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Somehow Valentinus... I just can't see you doing this... I'm sure you feel strongly about these matters, but then so do others. I understand that as a U.S. citizen you are only directly concerned with the U.S., but also, I find it interesting that you can enumerate the U.S.'s faults, crimes, and international law violations and seemingly ignore what's going on throughout the world. As others have said... good luck with this....

GG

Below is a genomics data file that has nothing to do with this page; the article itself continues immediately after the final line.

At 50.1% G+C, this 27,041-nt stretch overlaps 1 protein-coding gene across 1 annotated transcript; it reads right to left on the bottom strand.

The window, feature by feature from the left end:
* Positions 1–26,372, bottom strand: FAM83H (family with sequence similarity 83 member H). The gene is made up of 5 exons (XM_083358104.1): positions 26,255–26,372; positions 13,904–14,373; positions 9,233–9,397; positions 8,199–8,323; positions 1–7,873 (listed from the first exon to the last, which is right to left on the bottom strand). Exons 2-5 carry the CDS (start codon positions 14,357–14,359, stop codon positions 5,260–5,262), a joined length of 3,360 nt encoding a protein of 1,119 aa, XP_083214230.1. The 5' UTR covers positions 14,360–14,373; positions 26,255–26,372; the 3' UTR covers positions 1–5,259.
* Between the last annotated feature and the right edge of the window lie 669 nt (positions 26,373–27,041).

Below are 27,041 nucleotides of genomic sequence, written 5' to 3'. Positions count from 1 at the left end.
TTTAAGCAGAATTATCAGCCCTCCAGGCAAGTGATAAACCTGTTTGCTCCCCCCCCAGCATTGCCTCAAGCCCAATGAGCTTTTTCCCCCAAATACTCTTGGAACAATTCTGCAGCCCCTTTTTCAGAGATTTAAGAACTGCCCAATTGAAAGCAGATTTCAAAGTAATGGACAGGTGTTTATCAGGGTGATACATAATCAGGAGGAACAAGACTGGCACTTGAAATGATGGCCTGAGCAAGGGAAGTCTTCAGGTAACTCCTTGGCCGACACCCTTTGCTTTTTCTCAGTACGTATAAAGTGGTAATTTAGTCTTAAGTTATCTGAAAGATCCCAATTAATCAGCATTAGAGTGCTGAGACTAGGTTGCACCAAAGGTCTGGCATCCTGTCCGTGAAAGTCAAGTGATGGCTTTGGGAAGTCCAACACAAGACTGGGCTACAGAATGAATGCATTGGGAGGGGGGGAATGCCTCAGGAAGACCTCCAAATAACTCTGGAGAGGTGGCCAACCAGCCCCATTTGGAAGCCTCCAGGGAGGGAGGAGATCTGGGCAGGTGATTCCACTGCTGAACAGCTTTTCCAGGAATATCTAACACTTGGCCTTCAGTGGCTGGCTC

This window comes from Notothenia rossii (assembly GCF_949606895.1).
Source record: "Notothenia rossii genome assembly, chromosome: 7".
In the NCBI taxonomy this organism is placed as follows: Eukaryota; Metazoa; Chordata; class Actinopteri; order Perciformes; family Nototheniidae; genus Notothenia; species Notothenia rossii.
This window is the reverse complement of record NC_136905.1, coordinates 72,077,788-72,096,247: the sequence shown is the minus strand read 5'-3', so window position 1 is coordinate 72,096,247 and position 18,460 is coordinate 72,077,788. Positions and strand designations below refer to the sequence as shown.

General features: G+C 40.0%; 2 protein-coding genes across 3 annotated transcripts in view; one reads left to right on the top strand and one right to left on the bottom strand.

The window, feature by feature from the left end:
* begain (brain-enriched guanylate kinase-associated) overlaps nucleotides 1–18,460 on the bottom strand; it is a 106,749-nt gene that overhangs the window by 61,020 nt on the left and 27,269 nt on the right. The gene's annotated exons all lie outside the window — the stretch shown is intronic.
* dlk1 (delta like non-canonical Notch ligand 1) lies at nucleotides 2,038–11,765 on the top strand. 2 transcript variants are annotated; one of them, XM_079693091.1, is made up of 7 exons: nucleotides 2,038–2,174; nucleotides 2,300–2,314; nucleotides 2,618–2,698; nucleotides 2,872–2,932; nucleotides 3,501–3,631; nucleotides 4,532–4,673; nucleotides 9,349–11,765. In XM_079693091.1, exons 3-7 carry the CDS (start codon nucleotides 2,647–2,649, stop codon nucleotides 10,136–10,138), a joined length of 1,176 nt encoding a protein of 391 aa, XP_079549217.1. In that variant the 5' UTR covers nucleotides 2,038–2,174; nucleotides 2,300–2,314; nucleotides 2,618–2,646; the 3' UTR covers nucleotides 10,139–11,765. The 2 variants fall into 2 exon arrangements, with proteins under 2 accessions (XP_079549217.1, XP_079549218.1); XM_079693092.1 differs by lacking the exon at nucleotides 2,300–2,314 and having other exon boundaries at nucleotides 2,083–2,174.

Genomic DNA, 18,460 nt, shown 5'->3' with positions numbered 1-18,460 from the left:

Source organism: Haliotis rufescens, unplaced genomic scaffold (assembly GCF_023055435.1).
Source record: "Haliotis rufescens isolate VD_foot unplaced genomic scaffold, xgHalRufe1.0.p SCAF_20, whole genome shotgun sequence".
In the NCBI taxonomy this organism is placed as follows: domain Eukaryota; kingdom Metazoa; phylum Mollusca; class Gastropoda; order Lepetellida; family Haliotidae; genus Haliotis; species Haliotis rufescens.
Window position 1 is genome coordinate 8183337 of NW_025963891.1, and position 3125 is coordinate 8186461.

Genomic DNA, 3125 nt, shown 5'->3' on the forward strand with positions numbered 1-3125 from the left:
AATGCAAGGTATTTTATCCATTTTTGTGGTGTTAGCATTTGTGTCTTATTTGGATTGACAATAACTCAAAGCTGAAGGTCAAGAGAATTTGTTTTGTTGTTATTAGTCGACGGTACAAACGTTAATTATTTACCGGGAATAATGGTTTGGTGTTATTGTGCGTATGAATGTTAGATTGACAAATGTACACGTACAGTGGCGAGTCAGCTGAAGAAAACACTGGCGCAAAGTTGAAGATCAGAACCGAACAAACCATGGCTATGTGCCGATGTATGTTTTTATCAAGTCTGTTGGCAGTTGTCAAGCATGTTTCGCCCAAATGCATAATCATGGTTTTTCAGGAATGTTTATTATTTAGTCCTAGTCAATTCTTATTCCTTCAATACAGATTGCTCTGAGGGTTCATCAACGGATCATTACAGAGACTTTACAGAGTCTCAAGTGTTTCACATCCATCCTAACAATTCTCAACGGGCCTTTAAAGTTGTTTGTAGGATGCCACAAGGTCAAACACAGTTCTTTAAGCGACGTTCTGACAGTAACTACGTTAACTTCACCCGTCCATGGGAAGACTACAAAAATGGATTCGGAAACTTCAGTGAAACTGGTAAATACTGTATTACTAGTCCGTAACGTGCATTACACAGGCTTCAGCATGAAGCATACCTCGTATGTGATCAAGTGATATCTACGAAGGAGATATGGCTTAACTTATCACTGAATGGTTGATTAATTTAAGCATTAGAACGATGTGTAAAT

To be clear, I'm ignoring no one. One of my concerns was the remaining effects of the US-backed Peruvian government that sought and succeeded to an extent to violently oppress and remove Peruvian citizens from their homes and massacurring men, women and children and burning their homes to the ground in the name of corporatism and industrialization. Not without reason, Abimael Guzman organized a militant guerilla faction known as Sendero Luminoso to fight the oppression of both uS and Peruvian military. At one time, the Senderistas were able to take bake approximately 40% of their lands and expel military factions that threatened their way of life. Ironically, this reminds me of the life propagated by the Bush and now Obama administrations that the reason for Muslim extremists attacks against the US was because of Western Culture. This is not so. Jihadi extremists attacked because of the US presence, and growing presence, in Muslim holy lands.